Liked by 1 person

  10. Liz 12/12/2017 / 7:05 am

    What a great post! Turnout is HUGE so far as keeping fitness on a horse from my experience. Mine are in a field board situation, so 24/7 turnout on 28 hilly acres all year. Q’s half Arab and thus is easier to get fit and holds it the longest but like, we went her biggest ride in 16 months this weekend – a 16 mile ride over 2.5 hours. (Previous “big ride” was 8 miles over the same time period.) She was hardly sweating. My QH, who also went, was sweaty along his neck, chest, and belly! If she’d been in a stall, no way could I have gotten away with what we did (nor would I have tried to). I don’t fret too bad about my horses having time off because they lead such an active lifestyle the rest of the time (Grif in particular raises hell in the field galloping about tormenting his friends). Turnout is a great thing to have and definitely valuable to a training program in my opinion.


    • hellomylivia 12/12/2017 / 8:24 am

      Glad you like! And so glad that Q is coming back in such a strong way. I’m jealous of her little Arab stamina, me and Frankie both are decidedly warmbloodish in that regard hahaha


  11. uncanny580 12/12/2017 / 11:58 am

    My mare is on 24/7 turnout and I wouldn’t have it any other way. While she would love to be in part of the day for the attention from people, I think she would explode.

    I never knew all these weird injuries horses could get until I moved to the city where so many people have their horses on indoor board and they are lucky if they get to be out for 8 hours a day. At home, horses were turned out 24/7 in the summer and were out for about 9 hours a day in the winter (for the horses on indoor board). There were never any injuries except for a few cuts and scrapes.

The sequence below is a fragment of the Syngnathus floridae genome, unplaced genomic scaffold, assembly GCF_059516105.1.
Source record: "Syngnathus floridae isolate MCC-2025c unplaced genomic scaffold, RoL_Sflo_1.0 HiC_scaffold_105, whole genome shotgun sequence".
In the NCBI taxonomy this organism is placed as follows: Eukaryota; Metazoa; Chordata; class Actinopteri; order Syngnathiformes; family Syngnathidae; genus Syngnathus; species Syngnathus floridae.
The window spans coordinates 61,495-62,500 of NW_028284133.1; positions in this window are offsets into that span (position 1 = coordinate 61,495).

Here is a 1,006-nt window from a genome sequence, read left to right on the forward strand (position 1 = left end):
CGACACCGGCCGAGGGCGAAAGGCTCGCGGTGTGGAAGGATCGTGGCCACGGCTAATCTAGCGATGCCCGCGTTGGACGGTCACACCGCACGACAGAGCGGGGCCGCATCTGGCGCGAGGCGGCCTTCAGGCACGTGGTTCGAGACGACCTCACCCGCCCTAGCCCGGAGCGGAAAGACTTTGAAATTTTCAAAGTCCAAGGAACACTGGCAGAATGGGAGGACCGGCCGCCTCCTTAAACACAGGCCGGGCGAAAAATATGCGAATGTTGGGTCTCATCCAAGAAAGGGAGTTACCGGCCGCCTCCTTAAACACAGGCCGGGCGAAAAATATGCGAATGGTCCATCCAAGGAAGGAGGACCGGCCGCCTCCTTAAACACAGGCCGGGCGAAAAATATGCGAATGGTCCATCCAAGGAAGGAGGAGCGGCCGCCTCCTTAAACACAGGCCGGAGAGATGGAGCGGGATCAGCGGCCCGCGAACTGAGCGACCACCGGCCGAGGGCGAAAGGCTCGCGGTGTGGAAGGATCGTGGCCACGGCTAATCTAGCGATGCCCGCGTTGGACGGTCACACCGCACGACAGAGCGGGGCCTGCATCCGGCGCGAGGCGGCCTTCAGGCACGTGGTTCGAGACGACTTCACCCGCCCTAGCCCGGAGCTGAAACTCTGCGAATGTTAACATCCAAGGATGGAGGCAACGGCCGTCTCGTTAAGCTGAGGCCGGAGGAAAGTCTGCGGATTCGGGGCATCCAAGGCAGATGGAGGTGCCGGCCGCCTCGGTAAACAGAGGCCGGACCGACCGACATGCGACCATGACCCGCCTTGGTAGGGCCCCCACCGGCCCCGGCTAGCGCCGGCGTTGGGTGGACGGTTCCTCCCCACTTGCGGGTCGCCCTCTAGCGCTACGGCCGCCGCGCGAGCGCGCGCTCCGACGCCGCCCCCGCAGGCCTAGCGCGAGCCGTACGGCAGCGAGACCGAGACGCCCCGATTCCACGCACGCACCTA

My horse at the time had nothing but issues being stuck in a stall more. It was constant. She was wild. I had her here for about a year before I moved home again and she ended up needing colic surgery and had 2 injuries in that time. She went home for about 2 years and had one fairly major cut to her shoulder and that was it. Moved her back to the city and leased her to a kid for almost two years. She had one minor colic due to a blanketing issue from the barn that caused her to overheat, and then she moved barn and had 2 major injuries. TWO in the span of a month being there, due to barn/farrier errors. And then she ended up contracting something and we had to put her down. She spent about 10ish years at her breeders/my home barn with no issues. After her first year in the city, I should have left her at home, she was clearly telling me something.

    Some horses just are not meant for certain lifestyles, and they are always telling us – we just don’t always understand!


    • hellomylivia 12/13/2017 / 9:22 am

      It so totally does depend on the horse! I know some that really seem to prefer being inside, and some that clearly struggle being stalled.